Borussia Dortmund looks set to rival Bayern Munich at the top of the Bundesliga for years to come, after signing a deal that could secure its financial future and help fund the purchase of new stars.
The Schwarzgelben will rake in nearly 27 million euros in cash through the sale of a 9 percent stake in the club to Evonik, valuing the second-place side at 300 million euros. The German specialty chemicals company, whose corporate logo is emblazoned on the jerseys of BVB players like Marco Reus, also agreed to extend its eleven-year sponsorship of the club until 2025.
“The new sponsorship agreement and Evonik’s stake in BVB mean we will consistently be able to field top players both in Germany and abroad,” said BVB Managing Director Hans-Joachim Watzke in a statement published on its website on Friday.
The working class club, based in the economically-depressed steel and mining region of the Ruhr in northwest Germany, has become a serious threat to Bayern ever since trainer Juergen Klopp first fielded a scrappy ensemble of talents that went on to win the title four years ago with a refreshing brand of counter-attacking football.
After winning the championship for two years in a row, BVB landed a coup when it convinced Marco Reus from Borussia Moechengladbach to return to his hometown and play for Dortmund despite Munich waving its checkbook repeatedly in a bid to bring the rising star to the Allianz Arena.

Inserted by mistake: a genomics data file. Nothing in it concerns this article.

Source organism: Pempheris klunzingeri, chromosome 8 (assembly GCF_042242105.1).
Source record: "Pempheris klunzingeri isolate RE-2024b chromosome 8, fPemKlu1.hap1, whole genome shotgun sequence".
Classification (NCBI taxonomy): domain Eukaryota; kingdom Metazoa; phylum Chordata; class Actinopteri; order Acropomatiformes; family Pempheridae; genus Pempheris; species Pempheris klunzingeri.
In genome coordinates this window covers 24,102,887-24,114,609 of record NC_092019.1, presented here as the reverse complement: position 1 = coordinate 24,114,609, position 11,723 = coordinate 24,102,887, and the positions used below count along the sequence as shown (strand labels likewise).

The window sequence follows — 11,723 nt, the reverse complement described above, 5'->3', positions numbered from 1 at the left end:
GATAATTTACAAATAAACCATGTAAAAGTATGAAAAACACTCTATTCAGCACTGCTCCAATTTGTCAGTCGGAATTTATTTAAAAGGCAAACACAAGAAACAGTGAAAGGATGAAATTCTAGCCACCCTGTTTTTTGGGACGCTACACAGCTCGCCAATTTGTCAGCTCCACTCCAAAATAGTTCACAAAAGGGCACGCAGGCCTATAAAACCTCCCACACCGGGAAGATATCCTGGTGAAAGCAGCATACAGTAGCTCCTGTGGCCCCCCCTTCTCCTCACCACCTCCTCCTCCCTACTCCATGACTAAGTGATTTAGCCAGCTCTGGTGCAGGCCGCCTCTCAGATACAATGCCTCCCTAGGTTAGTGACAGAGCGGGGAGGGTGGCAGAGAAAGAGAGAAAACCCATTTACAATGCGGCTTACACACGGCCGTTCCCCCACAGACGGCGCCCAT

Bayern, however, traditionally does not tolerate the emergence of a longterm rival within the league, and has gained a reputation for the targeted weakening of opposing sides through the acquisition their key players such as Michael Ballack of Bayer Leverkusen or Miroslav Klose from Werder Bremen before the clubs can cement their success.
After Munich wrestled the crown back from Dortmund in the past two seasons and defeated the Schwarzgelben in Wembley to win the Champions League, Bayern poached BVB starlet Mario Goetze out from under the nose of Watzke by paying 37 million to automatically release him from his contract. Most recently Bayern looks to welcomes Dortmund’s clinical striker Robert Lewandowski as part of the team come next season, a deal which has helped sour relations further between the two clubs.
Bayern has been able to finance the deals thanks to its substantial warchest. It upped the stakes in February by selling an 8.3 percent stake worth 110 million euros to insurer Allianz, the third German company to take a stake in the club, in order to pay off the remaining liabilities from the construction of the Allianz Arena and leave Bayern Munich debt-free.
In a bid to keep pace with their wealthier rival, Dortmund had entered into exploratory talks with Deutsche Bank over the sale of a stake to Germany’s leading lender. Negotiations fell through earlier this month, however.
Although the cash injection by Evonik may not be anywhere near as lucrative as the Allianz deal, it sends a signal that Dortmund can tap corporate investors to raise fresh funds as it seeks to challenge Bayern’s dominance in the coming seasons.
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